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He wanted independence for Cuba, which he announced through the Grito de Yara (Cry of Yara). Guerilla warfare was practiced by the revolutionaries, whose numbers soon grew. Céspedes became the general in chief. His forces captured the city of Bayamo and made it their capital. When Spanish troops were sent to take the city, the outnumbered revolutionaries left and burnt it to the ground. Céspedes' birthplace was one of a few buildings that did not burn. As the war went on, Céspedes' major goal was to attain American recognition of the new Cuban government, though it was to be an unrealized goal.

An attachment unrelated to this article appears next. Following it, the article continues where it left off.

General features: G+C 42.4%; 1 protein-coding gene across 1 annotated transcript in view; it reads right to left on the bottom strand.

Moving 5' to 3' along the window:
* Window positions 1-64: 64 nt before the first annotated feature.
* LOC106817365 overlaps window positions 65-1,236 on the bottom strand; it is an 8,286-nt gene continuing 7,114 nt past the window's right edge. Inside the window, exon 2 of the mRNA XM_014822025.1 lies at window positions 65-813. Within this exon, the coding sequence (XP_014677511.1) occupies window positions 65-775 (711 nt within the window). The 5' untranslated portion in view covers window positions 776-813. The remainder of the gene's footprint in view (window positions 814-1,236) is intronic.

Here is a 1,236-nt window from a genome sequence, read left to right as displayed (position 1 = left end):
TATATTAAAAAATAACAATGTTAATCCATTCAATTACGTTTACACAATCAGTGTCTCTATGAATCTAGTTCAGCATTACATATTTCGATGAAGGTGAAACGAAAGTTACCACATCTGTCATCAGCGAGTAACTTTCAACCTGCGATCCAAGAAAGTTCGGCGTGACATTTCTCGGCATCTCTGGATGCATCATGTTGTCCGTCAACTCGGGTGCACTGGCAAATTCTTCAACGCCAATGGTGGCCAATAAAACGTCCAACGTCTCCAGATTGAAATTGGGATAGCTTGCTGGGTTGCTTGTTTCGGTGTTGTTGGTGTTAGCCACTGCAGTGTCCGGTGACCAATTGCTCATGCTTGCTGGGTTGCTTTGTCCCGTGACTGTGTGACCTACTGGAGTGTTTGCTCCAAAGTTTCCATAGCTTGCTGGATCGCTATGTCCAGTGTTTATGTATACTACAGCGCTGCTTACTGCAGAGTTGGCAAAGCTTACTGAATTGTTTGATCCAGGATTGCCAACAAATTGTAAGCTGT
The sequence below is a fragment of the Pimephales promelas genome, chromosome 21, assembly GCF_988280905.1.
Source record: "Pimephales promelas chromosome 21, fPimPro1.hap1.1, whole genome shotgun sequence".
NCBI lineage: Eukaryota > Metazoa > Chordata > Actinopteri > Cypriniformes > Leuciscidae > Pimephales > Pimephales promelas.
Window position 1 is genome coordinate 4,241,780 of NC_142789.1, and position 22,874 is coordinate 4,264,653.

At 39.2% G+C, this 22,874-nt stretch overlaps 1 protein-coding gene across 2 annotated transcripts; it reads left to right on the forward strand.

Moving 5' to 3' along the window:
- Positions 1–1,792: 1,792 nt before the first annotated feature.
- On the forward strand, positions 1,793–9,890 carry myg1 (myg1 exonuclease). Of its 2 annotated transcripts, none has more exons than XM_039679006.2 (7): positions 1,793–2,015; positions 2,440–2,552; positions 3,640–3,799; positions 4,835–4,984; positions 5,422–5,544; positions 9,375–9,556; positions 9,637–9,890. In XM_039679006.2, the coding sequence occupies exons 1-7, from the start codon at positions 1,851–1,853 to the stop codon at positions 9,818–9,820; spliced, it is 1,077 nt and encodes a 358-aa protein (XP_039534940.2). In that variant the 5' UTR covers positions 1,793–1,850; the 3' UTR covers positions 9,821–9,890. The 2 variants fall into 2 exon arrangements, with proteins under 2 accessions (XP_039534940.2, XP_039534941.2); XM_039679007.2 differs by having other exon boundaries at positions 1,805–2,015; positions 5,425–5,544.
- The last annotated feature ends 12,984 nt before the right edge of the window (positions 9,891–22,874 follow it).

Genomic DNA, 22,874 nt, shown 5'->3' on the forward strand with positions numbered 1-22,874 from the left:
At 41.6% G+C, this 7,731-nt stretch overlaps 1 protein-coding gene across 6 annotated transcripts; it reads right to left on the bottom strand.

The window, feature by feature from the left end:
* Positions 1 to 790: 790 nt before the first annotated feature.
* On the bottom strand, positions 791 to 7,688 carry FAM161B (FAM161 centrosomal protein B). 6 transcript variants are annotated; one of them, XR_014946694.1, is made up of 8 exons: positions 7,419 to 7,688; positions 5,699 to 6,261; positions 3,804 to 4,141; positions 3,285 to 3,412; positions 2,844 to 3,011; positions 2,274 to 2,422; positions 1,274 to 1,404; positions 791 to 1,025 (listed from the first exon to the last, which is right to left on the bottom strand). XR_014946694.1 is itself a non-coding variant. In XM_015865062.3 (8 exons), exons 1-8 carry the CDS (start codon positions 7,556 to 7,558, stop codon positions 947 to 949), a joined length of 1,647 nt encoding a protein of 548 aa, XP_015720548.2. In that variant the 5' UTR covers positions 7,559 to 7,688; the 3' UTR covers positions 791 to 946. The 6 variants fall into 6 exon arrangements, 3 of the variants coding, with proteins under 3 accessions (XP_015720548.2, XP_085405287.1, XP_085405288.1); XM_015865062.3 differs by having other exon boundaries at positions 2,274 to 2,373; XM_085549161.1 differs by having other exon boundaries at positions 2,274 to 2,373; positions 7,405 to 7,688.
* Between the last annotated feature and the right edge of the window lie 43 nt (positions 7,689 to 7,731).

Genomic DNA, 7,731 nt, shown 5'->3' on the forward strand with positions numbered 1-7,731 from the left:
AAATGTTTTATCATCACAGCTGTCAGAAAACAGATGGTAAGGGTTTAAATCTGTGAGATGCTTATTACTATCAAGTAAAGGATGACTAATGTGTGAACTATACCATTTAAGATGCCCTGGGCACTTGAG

Céspedes ran a constitutional convention, which decided upon a representative government for Cuba and proposed the abolition of slavery. Céspedes was deposed by other revolutionaries in 1873. A year later, he was apprehended by the Spanish and executed. During the war, the United States supplied Spain with 90,000 rifles and internal problems hurt the revolutionaries. Eventually Spain reached a settlement with the revolutionaries, but broke many of its promises. Céspedes also published Cuba's first independent newspaper, the Cubano Libre (The Free Cuban).
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